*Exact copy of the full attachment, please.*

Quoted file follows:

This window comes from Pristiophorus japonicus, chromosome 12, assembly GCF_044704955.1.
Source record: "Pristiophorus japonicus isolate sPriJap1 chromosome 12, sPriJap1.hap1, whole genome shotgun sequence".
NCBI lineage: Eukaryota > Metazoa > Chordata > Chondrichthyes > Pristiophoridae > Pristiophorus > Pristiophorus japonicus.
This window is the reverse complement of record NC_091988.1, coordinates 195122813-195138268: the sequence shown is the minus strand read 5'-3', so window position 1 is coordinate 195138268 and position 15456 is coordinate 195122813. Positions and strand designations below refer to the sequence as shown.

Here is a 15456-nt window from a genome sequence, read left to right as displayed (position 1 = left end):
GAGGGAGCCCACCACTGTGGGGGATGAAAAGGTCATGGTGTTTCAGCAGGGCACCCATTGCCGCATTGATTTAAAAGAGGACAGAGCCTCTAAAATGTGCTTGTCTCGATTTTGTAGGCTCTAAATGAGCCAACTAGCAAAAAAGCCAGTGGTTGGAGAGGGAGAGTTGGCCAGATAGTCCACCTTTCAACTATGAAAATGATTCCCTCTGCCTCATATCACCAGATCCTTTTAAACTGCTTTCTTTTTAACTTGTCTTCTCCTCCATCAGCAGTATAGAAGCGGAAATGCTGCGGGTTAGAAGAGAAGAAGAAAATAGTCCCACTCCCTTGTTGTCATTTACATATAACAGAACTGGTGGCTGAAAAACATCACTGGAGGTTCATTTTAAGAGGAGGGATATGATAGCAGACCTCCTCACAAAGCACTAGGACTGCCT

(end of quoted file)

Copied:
This window comes from Pristiophorus japonicus, chromosome 12, assembly GCF_044704955.1.
Source record: "Pristiophorus japonicus isolate sPriJap1 chromosome 12, sPriJap1.hap1, whole genome shotgun sequence".
NCBI lineage: Eukaryota > Metazoa > Chordata > Chondrichthyes > Pristiophoridae > Pristiophorus > Pristiophorus japonicus.
This window is the reverse complement of record NC_091988.1, coordinates 195122813-195138268: the sequence shown is the minus strand read 5'-3', so window position 1 is coordinate 195138268 and position 15456 is coordinate 195122813. Positions and strand designations below refer to the sequence as shown.

Here is a 15456-nt window from a genome sequence, read left to right as displayed (position 1 = left end):
GAGGGAGCCCACCACTGTGGGGGATGAAAAGGTCATGGTGTTTCAGCAGGGCACCCATTGCCGCATTGATTTAAAAGAGGACAGAGCCTCTAAAATGTGCTTGTCTCGATTTTGTAGGCTCTAAATGAGCCAACTAGCAAAAAAGCCAGTGGTTGGAGAGGGAGAGTTGGCCAGATAGTCCACCTTTCAACTATGAAAATGATTCCCTCTGCCTCATATCACCAGATCCTTTTAAACTGCTTTCTTTTTAACTTGTCTTCTCCTCCATCAGCAGTATAGAAGCGGAAATGCTGCGGGTTAGAAGAGAAGAAGAAAATAGTCCCACTCCCTTGTTGTCATTTACATATAACAGAACTGGTGGCTGAAAAACATCACTGGAGGTTCATTTTAAGAGGAGGGATATGATAGCAGACCTCCTCACAAAGCACTAGGACTGCCT